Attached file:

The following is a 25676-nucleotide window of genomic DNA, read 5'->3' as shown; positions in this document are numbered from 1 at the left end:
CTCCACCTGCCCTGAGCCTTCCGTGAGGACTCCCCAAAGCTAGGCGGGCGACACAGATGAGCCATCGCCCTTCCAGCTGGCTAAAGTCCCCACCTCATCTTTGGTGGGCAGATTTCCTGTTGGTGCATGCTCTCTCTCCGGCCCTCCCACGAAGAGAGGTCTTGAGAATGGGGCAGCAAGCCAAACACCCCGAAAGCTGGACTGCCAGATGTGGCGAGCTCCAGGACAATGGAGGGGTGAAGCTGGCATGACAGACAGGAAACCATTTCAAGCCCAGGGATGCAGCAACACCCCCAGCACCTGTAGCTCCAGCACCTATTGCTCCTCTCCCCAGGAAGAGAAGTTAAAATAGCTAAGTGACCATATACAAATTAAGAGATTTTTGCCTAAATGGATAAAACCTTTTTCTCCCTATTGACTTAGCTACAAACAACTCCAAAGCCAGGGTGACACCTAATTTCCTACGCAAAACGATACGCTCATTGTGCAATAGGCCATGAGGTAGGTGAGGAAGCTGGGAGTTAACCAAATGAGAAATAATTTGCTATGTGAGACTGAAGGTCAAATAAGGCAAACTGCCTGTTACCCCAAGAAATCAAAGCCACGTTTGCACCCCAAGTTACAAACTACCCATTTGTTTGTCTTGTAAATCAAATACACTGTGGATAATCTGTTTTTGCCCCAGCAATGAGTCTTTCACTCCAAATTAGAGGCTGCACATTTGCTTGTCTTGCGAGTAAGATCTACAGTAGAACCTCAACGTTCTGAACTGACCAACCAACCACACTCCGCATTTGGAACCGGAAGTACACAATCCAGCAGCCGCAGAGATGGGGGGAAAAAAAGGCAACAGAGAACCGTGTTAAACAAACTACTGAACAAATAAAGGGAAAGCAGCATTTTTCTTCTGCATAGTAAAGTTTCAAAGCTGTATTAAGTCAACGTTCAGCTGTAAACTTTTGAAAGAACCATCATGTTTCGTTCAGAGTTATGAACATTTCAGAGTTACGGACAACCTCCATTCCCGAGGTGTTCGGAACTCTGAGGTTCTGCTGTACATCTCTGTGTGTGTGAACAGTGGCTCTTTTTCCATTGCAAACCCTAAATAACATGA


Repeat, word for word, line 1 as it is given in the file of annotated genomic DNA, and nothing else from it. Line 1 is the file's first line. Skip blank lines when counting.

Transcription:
The following is a 25676-nucleotide window of genomic DNA, read 5'->3' as shown; positions in this document are numbered from 1 at the left end: